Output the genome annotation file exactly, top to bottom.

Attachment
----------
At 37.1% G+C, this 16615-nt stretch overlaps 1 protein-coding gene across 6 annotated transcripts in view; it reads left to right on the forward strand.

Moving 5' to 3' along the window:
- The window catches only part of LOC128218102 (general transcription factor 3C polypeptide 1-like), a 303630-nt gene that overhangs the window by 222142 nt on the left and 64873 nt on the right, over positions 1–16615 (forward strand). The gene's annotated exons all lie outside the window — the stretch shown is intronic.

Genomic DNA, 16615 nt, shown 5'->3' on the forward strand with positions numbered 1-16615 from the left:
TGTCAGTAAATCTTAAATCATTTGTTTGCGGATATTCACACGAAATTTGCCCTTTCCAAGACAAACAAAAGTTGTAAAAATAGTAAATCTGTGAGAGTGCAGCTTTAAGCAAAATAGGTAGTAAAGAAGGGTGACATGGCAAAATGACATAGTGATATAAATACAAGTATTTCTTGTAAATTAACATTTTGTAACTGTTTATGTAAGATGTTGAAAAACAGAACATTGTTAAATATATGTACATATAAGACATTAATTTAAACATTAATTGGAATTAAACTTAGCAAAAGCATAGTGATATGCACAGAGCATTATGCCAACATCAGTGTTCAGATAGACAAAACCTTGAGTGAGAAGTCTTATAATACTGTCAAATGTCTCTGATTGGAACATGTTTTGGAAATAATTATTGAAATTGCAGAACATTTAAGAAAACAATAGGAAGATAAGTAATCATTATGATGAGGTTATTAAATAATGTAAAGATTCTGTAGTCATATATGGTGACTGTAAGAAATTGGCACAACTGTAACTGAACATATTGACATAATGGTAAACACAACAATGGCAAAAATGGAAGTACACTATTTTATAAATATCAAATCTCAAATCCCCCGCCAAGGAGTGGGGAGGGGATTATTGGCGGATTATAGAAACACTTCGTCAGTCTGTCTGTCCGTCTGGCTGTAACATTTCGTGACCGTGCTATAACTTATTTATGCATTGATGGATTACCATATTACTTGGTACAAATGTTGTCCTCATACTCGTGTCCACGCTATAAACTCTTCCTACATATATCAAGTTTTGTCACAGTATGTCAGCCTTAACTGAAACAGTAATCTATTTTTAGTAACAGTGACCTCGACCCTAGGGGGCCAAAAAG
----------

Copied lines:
At 37.1% G+C, this 16615-nt stretch overlaps 1 protein-coding gene across 6 annotated transcripts in view; it reads left to right on the forward strand.

Moving 5' to 3' along the window:
- The window catches only part of LOC128218102 (general transcription factor 3C polypeptide 1-like), a 303630-nt gene that overhangs the window by 222142 nt on the left and 64873 nt on the right, over positions 1–16615 (forward strand). The gene's annotated exons all lie outside the window — the stretch shown is intronic.

Genomic DNA, 16615 nt, shown 5'->3' on the forward strand with positions numbered 1-16615 from the left:
TGTCAGTAAATCTTAAATCATTTGTTTGCGGATATTCACACGAAATTTGCCCTTTCCAAGACAAACAAAAGTTGTAAAAATAGTAAATCTGTGAGAGTGCAGCTTTAAGCAAAATAGGTAGTAAAGAAGGGTGACATGGCAAAATGACATAGTGATATAAATACAAGTATTTCTTGTAAATTAACATTTTGTAACTGTTTATGTAAGATGTTGAAAAACAGAACATTGTTAAATATATGTACATATAAGACATTAATTTAAACATTAATTGGAATTAAACTTAGCAAAAGCATAGTGATATGCACAGAGCATTATGCCAACATCAGTGTTCAGATAGACAAAACCTTGAGTGAGAAGTCTTATAATACTGTCAAATGTCTCTGATTGGAACATGTTTTGGAAATAATTATTGAAATTGCAGAACATTTAAGAAAACAATAGGAAGATAAGTAATCATTATGATGAGGTTATTAAATAATGTAAAGATTCTGTAGTCATATATGGTGACTGTAAGAAATTGGCACAACTGTAACTGAACATATTGACATAATGGTAAACACAACAATGGCAAAAATGGAAGTACACTATTTTATAAATATCAAATCTCAAATCCCCCGCCAAGGAGTGGGGAGGGGATTATTGGCGGATTATAGAAACACTTCGTCAGTCTGTCTGTCCGTCTGGCTGTAACATTTCGTGACCGTGCTATAACTTATTTATGCATTGATGGATTACCATATTACTTGGTACAAATGTTGTCCTCATACTCGTGTCCACGCTATAAACTCTTCCTACATATATCAAGTTTTGTCACAGTATGTCAGCCTTAACTGAAACAGTAATCTATTTTTAGTAACAGTGACCTCGACCCTAGGGGGCCAAAAAG